Can Pets Get the Flu?Published February 6, 2013
Zoonotic diseases are illnesses that can be transmitted from animals to humans; but cannot be passed from humans to animals. So if a canine or feline companion has been infected with conditions such as Conjunctivitis (Pinkeye), Ringworm (a fungus) or Scabies, these ailments are infectious to their guardians. Other conditions animals transmit to humans are Rabies and Toxoplasmosis.
But what about diseases that are transmissible from humans to animals? With the cold and flu season spreading like wild fire, with every cough and sneeze they make, infected pet parents who have these nasty diseases may be wondering if they could be spreading these germs and viruses to their beloved furry companions.
Back in 2009, with the documentation of 10 cases of H1N1 (Swine Flu) infecting domestic felines, along with four cases affecting cheetahs in a Southern California private zoo, this phenomenon was referred to by scientists as a “reverse zoonotic” process. It was believed that the domestic cats had been exposed to the virus by family members and that the zookeepers had infected the cheetahs.
Since there have been few cases reported about dogs and cats being infected by their guardians, is it conceivable that animal guardians can actually pass along their germs to their fur family members? According to the Daily Mail and Oregon State University, people who get sick with a cold or flu can not only transmit their illness to family members, but also possible to pets, such as dogs, cats and even ferrets.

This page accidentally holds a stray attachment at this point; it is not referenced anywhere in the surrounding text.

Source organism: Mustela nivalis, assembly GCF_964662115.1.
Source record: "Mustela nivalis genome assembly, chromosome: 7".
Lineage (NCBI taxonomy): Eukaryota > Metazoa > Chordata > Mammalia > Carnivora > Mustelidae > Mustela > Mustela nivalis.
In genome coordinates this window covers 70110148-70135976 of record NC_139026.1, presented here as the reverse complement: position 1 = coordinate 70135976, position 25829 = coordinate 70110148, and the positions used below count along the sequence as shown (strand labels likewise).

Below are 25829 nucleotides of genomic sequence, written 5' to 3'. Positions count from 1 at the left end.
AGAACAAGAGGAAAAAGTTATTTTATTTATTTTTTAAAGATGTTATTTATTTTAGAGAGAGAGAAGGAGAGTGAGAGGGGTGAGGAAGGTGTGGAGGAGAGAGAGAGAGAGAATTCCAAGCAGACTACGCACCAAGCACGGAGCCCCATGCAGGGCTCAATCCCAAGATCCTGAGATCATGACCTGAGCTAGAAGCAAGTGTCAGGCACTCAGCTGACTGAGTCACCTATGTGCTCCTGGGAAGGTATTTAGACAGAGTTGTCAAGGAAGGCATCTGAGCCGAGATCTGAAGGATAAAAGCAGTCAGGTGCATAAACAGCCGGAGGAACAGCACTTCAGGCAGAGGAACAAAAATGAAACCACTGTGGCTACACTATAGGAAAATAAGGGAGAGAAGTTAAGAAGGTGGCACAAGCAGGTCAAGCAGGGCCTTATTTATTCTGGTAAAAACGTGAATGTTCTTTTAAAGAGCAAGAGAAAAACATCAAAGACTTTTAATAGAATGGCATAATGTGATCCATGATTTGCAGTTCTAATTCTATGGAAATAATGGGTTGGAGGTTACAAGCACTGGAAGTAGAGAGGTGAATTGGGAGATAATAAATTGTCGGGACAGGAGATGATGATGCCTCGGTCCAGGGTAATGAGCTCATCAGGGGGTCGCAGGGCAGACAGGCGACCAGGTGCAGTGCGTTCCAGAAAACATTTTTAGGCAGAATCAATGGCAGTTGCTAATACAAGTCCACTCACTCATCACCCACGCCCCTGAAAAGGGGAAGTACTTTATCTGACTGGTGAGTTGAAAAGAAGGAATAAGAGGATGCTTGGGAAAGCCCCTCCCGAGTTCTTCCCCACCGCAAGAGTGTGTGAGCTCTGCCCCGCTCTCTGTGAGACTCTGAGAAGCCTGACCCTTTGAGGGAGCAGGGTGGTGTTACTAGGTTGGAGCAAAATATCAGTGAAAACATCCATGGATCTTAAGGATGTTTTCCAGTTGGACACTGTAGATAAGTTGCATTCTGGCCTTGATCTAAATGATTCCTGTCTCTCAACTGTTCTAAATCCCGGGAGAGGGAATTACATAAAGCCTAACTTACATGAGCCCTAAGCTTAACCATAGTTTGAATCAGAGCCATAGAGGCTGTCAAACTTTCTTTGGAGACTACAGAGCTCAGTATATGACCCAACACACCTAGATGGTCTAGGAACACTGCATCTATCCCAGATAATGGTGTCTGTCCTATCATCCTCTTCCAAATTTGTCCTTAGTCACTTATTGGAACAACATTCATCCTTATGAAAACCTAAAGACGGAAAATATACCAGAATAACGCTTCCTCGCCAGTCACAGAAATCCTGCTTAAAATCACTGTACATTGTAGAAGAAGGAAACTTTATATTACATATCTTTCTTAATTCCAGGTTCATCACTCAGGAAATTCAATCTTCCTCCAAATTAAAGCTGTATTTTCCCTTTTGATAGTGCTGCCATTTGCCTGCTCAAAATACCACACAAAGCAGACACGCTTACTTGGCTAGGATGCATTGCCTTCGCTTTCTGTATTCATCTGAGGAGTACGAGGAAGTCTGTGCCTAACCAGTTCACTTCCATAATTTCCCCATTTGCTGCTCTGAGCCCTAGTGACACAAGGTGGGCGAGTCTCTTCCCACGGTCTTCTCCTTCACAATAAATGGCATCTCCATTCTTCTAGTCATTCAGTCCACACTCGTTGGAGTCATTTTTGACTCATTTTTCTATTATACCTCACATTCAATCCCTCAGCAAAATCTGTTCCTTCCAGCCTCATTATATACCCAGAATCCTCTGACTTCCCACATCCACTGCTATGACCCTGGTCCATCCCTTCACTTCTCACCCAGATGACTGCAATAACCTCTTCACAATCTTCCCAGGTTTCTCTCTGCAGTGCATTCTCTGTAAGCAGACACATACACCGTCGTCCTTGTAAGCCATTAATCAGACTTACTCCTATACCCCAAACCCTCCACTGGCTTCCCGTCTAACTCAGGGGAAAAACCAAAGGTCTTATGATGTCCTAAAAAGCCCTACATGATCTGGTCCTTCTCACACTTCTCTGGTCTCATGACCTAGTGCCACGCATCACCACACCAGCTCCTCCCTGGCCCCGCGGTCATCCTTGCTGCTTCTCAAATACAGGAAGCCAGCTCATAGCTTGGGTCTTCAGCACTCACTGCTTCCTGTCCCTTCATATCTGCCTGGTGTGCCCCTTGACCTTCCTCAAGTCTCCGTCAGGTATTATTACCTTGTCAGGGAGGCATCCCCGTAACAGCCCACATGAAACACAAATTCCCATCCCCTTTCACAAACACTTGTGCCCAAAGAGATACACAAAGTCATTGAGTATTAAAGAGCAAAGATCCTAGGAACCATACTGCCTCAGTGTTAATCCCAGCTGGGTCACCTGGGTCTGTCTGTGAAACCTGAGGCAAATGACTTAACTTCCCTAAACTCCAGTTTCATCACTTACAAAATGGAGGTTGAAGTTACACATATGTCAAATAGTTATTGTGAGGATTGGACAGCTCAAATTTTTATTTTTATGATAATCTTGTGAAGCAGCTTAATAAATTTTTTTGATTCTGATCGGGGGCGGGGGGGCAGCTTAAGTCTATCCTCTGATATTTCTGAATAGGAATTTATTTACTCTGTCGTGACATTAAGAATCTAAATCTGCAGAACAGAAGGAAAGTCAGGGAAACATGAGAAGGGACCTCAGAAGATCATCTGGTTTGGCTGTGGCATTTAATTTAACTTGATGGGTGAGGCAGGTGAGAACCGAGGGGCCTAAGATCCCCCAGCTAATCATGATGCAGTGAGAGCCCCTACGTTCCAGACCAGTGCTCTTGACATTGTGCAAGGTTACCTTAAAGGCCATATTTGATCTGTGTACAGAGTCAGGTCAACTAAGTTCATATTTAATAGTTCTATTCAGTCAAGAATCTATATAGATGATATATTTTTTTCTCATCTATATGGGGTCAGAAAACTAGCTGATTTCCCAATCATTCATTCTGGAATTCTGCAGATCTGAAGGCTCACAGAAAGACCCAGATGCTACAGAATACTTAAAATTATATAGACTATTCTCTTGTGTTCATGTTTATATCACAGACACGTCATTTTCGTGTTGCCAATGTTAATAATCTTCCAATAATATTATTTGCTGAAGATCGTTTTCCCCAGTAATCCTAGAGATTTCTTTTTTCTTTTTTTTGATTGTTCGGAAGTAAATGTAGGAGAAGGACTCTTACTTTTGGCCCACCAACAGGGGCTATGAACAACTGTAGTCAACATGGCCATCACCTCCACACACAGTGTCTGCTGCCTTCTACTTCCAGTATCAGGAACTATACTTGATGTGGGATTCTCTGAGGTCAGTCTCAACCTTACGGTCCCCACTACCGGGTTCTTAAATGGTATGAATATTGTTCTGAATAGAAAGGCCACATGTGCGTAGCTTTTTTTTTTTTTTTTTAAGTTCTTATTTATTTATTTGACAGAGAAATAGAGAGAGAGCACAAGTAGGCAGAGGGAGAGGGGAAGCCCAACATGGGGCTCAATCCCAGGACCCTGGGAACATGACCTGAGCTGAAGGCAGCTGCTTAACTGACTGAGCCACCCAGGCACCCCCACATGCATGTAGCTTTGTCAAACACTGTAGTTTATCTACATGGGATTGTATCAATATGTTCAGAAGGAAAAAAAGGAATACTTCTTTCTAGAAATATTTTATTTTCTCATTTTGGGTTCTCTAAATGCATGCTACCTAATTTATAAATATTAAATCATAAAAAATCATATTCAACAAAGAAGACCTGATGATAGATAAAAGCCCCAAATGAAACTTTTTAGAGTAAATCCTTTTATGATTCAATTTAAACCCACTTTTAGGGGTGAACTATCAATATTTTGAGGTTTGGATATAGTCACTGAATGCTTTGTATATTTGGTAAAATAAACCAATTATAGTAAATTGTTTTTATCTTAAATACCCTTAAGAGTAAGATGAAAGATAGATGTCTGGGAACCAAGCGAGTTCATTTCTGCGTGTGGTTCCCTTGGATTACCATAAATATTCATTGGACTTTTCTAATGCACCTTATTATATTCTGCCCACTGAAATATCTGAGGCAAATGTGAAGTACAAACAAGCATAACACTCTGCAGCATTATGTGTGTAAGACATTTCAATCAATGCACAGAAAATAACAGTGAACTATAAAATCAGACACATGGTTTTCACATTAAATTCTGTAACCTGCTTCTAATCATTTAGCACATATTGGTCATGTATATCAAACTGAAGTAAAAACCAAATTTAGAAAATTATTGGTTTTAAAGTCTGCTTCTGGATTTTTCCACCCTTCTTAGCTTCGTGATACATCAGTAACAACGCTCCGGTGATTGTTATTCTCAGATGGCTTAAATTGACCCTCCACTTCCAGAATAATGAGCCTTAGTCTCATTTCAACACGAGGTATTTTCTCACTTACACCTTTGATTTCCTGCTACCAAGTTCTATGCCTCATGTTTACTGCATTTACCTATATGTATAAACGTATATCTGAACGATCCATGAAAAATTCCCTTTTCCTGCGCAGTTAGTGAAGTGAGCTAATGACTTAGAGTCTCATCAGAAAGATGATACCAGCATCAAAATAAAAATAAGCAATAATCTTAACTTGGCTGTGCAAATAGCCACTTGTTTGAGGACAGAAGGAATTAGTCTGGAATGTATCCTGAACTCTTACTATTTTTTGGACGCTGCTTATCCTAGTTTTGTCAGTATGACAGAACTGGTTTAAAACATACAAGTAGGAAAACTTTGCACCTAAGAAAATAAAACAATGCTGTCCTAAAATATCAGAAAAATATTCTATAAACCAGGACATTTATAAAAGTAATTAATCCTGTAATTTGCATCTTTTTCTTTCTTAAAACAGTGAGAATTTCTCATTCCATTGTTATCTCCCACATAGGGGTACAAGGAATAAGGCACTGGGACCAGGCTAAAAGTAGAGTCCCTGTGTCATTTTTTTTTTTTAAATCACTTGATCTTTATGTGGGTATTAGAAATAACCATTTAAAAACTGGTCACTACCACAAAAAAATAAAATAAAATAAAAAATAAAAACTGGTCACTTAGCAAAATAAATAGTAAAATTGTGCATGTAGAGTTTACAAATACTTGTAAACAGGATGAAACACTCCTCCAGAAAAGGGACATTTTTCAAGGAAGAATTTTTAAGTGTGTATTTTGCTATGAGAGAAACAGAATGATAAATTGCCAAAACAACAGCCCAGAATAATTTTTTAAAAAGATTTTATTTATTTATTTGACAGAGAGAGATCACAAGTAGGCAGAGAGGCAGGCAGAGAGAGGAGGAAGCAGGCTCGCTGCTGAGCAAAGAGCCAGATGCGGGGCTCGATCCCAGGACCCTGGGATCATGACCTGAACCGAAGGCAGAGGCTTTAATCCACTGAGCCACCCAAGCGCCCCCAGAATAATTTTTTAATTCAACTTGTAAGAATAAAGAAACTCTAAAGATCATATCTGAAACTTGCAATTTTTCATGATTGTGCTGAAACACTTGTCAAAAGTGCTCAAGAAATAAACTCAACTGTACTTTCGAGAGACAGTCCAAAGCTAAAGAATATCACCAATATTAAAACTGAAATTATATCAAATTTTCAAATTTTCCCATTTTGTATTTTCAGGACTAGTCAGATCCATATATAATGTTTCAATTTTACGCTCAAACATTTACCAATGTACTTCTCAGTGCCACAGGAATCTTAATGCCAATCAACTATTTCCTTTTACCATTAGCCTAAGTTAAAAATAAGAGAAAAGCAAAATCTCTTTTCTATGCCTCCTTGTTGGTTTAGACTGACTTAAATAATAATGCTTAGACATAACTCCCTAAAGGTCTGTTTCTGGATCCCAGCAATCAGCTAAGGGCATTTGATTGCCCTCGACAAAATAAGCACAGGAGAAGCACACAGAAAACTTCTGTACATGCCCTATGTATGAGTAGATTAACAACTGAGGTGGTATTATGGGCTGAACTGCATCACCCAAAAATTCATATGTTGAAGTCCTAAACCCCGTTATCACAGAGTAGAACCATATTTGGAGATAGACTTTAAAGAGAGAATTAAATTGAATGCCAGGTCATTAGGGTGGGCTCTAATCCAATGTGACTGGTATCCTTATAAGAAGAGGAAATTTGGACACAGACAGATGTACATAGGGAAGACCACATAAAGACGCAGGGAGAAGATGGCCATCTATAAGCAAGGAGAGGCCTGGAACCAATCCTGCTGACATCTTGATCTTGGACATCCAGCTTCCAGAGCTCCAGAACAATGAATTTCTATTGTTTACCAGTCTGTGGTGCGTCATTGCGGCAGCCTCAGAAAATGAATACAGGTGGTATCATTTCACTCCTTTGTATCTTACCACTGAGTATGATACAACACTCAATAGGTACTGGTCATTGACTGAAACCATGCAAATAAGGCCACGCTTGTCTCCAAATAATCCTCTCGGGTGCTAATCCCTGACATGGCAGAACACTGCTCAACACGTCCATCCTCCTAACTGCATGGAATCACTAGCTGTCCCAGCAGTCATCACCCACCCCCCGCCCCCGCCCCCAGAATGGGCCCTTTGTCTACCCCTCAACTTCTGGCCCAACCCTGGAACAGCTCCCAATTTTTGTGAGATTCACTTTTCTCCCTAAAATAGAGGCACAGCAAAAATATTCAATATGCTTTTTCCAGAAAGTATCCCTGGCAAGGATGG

Oregon State University Professor Chistiane Loehr is investigating reverse zoonosis. Loehr said, “We worry a lot about zoonoses, the transmission of diseases from animals to people. But most people don't realize that humans can also pass diseases to animals, and that raises questions and concerns about mutations, new viral forms and evolving diseases that may potentially be zoonotic. And, of course, there is concern about the health of the animals.”
Since the possibility of reverse zoonosis is a concern, researcher scientists are investigating flu transmissions to populations of household dog and cats. They recommend pet owners who are sick with flu-like symptoms to keep their distance from their animals. They also suggest that pets in a household, who may have been exposed to a flu-like illness and is showing respiratory symptoms or signs of any other disease, should have them tested and treated by a veterinarian.
Loehr added “All viruses can mutate, but the influenza virus raises special concern because it can change whole segments of its viral sequence fairly easily. In terms of hosts and mutations, who’s to say that the cat couldn’t be the new pig? We’d just like to know more about this.”
So can you transmit your cold or flu to your pet? While the jury is still out completely, it’s considered prudent to keep minimal contact with your furry family member.
What do you think your chances of transmitting your cold or flu to your pet? Tell us in a comment.